Some people are never going to watch Seven Samurai because it is:
- in black and white
- in Japanese
- over three hours long
For those of you who somehow don't know either this film or its western re-make, the film's basic premise is simple enough: a farming village finds itself the target of a group of bandits. The farmers can't defend themselves from the heavily-armed raiders, but a local elder has a plan: hire samurai to aid them. Of course, finding samurai willing to work for nothing more than food and board - which is all they can offer - sounds almost as impossible as fighting the bandits does.
Of course though, it's not actually impossible, or the film would have to be called "Zero Samurai". And would presumably be quite a bit shorter. The villagers do manage to recruit a group of seven defenders. But whether that will be enough against a force of forty well-armed bandits is still far from a sure thing ...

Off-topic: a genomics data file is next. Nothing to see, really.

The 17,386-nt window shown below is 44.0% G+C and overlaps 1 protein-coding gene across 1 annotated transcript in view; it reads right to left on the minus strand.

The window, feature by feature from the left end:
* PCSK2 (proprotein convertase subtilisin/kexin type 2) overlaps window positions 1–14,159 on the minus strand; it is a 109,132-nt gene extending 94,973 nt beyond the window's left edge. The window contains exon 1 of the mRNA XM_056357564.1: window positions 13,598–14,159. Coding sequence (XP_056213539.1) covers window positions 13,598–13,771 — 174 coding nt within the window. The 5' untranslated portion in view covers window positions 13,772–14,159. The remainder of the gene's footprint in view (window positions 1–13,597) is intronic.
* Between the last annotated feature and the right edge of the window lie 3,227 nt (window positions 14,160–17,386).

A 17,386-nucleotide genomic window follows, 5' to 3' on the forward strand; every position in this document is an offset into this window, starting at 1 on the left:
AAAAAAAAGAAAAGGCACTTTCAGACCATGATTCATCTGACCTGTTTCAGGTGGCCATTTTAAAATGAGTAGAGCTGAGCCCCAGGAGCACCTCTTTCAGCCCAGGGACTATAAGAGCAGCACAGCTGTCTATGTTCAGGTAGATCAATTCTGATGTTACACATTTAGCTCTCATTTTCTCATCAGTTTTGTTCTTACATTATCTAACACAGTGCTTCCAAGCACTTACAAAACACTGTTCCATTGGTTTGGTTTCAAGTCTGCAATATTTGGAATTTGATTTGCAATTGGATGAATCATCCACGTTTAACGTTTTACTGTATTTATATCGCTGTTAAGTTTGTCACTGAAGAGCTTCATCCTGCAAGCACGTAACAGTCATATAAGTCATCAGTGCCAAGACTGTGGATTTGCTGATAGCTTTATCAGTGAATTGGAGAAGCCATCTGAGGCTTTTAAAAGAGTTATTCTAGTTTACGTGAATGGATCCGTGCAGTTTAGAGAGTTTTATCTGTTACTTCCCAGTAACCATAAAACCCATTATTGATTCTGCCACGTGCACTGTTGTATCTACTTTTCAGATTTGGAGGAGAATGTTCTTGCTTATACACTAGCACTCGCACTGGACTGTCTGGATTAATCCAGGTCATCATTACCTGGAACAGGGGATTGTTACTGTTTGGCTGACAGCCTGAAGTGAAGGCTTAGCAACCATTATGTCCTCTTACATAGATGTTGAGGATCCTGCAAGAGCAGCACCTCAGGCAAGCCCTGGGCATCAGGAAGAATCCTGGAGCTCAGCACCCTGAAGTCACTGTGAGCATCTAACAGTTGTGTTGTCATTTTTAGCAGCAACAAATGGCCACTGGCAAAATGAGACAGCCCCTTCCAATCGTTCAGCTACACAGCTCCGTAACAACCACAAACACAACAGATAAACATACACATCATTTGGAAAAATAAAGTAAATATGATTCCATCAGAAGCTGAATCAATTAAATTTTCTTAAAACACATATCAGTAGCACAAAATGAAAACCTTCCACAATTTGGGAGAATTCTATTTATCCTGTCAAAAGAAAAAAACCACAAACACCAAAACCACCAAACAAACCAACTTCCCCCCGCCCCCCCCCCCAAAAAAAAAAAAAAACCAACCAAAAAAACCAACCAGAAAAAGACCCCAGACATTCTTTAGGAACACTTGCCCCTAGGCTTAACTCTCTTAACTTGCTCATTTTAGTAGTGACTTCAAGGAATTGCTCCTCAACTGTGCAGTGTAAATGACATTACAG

Overall, I like Seven Samurai better than the Hollywood remix (though I have to say, the trailer for the new version of Magnificent Seven looks like a lot of fun). For one thing, the western version invents a plot-twist at around the 90 minute mark that I really didn't like. For a second, the Japanese original makes the villagers much more significant and involved in their own defence. And for a third, I like the staging of the action scenes here a lot better. Modern audiences might find them to seem clumsy compared to the smooth choreography of today's action movies, but I think the rough chaos they involve feels very visceral and real.
The one thing I would say is a weakness is the pacing of the film. It does feel a little long at times. Overall however, it's easy to see why the movie is so highly regarded.